Preparing the Next Generation

On a cold Saturday in December, some of the best and brightest college students in New England stood up in front of a panel of judges to share their sustainability recommendations and insights for small businesses. Seventeen students from six colleges enrolled in Manomet’s U360 internship program showed just how much they had learned over the course of the semester about business operations and sustainability—and more importantly, how to communicate.

 

Each student crafted a presentation (a sustainability action plan) about the sustainability strengths, weaknesses, and opportunities of one of the small businesses they had worked with during the course of the semester. With their action plans, students are asked to identify the predominant external factor they see as most threatening to the long-term viability of their business (e.g., climate change, changing consumer demand, competition in the market, etc.).  The students provide five sustainability recommendations aimed to increase the business’s resiliency to that threat. At the end of the day, judges named the winners; winning students received $250 scholarships and the distinction of being a Manomet “Next Generation Scholar.”

 


U360 Fall '17 students with Lora Winslow, U360 Program Manager

 

 

During the morning, six students from University of New Hampshire (UNH) and Suffolk University competed as one team. Ryan Mitchell from UNH won for the sustainability action plan he created for a t-shirt printing company. In the second session, the team was composed of five students from University of Southern Maine, University of New England (UNE), and St. Joseph’s College. The winner was Kaylin Keith from UNE for her work with a coastal New England coffee shop. Finally, the afternoon saw six students compete from University of Vermont. UVM’s winner was Alison Schwartz for her action plan for an independent chain of grocery stores.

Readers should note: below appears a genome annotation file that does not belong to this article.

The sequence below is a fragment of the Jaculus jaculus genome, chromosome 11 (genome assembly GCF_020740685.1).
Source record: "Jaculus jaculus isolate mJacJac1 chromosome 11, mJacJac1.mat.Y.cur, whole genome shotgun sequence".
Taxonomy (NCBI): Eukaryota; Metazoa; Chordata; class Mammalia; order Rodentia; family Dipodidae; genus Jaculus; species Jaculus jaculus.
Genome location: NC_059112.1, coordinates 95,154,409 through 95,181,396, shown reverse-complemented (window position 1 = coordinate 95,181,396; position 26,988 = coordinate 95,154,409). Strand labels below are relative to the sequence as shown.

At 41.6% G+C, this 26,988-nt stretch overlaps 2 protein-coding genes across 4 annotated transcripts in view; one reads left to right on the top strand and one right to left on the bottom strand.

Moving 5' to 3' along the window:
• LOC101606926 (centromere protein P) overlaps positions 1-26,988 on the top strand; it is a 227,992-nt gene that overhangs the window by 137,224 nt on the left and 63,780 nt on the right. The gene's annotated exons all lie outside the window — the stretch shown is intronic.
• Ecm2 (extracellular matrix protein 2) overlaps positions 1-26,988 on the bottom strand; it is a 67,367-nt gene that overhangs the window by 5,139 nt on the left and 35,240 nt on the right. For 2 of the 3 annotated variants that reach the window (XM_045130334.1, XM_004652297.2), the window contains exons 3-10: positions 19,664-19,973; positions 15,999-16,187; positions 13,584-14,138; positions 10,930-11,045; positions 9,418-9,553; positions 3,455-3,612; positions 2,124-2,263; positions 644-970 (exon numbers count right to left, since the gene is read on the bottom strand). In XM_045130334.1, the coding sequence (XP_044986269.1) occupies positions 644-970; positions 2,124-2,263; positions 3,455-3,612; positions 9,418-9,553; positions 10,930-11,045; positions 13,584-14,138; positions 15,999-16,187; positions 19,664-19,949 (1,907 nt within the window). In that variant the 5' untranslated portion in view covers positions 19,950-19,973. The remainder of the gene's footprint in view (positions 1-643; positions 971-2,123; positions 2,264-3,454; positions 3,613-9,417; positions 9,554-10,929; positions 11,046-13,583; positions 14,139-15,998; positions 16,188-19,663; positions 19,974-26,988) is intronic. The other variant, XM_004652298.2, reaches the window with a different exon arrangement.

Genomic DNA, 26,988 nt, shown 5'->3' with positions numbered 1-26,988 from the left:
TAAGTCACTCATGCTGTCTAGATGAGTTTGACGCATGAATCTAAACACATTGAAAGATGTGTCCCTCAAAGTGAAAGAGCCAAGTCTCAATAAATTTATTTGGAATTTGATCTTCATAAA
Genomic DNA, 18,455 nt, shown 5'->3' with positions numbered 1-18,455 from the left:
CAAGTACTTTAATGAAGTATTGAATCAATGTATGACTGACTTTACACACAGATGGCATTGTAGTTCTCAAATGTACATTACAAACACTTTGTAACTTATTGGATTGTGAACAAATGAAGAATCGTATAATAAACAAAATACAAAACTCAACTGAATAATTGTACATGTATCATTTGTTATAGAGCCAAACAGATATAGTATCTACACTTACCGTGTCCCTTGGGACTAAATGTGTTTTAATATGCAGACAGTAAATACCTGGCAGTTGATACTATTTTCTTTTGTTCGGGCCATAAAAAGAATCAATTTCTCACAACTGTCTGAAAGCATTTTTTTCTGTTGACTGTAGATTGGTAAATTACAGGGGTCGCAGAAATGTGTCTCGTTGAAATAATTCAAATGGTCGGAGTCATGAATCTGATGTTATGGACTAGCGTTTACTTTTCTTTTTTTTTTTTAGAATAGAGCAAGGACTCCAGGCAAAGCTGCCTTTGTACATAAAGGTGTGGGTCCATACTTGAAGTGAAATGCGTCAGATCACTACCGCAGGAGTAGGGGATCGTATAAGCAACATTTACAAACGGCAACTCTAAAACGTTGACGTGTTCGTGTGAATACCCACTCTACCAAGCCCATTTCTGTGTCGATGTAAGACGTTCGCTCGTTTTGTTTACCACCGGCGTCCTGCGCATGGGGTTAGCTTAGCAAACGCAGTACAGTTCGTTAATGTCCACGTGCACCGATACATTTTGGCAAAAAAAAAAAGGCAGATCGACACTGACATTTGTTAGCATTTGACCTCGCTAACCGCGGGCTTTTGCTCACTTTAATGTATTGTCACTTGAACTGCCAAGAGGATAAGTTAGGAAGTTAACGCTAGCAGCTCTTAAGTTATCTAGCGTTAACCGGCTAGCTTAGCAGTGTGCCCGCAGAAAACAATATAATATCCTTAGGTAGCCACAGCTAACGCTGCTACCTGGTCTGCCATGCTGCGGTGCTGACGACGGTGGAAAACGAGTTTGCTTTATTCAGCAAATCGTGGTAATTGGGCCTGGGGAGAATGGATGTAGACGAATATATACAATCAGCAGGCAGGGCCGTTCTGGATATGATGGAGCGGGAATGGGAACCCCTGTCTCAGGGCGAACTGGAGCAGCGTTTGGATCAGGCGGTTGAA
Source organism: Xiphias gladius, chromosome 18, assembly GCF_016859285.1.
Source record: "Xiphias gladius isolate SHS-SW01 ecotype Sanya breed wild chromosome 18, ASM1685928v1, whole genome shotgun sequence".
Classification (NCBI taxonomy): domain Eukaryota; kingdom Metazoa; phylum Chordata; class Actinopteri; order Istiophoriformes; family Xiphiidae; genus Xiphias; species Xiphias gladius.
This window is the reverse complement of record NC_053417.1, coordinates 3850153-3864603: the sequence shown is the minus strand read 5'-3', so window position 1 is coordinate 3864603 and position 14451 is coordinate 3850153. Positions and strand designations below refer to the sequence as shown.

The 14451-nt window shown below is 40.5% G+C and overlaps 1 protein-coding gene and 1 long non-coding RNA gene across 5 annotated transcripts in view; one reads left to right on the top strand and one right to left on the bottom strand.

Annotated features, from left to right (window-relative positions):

At the end of the day, Manomet President John Hagan had one question for all of the students: “What skill do you think you developed most during your U360 internship?” Each student had a version of the same answer: “I learned how to have a conversation with someone.”

 

Why is that so important? “With the complex problems we face in the 21st century, there’s no more important skill we can have than being able to have a thoughtful conversation with another person—especially someone who sees the world differently from us,” says Hagan. Through our relationships and partnerships, Manomet seeks to have those conversations; these U360 interns are now able to go back to their schools and future careers prepared to tackle the complex sustainability issues that will need to be solved by their generation.  

 

This event couldn’t be possible without the expertise, experience, and unique perspective of the judges—they asked excellent, challenging follow-up questions after each presentation, and the interaction between them and the students really rounds out U360’s full-circle learning that occurs between business leaders and the next generation throughout this program. Thank you to all of our esteemed judges: Phil Coupe, ReVision Energy; Mac McCabe, Sustainable Business Consultant; Leah Soloway, U360 Student Finalist, Spring ’17; Fiona Wilson, UNH Center for Social Innovation and Enterprise; Rich Grogan, NH Small Business Development Center; Nick Masiello, U360 Next Generation Award Winner, Spring ’17; Cathy Lee, Lee International; Joe Walsh, Green Clean Maine; and Edie Allard, U360 Student Finalist, Spring ’17.

 

There are two upcoming opportunities to see U360 in action this spring. The 19 college students participating in the internship this semester will all present their Sustainability Action Plans at our preliminary competition on Saturday, April 28th at University of Southern Maine in Portland. Three finalists will be selected that day to advance to our final Business Sustainability Student Competition on Thursday evening, May 3rd at the Harvard Club in Boston. Save those dates!

2018-01-26 12:00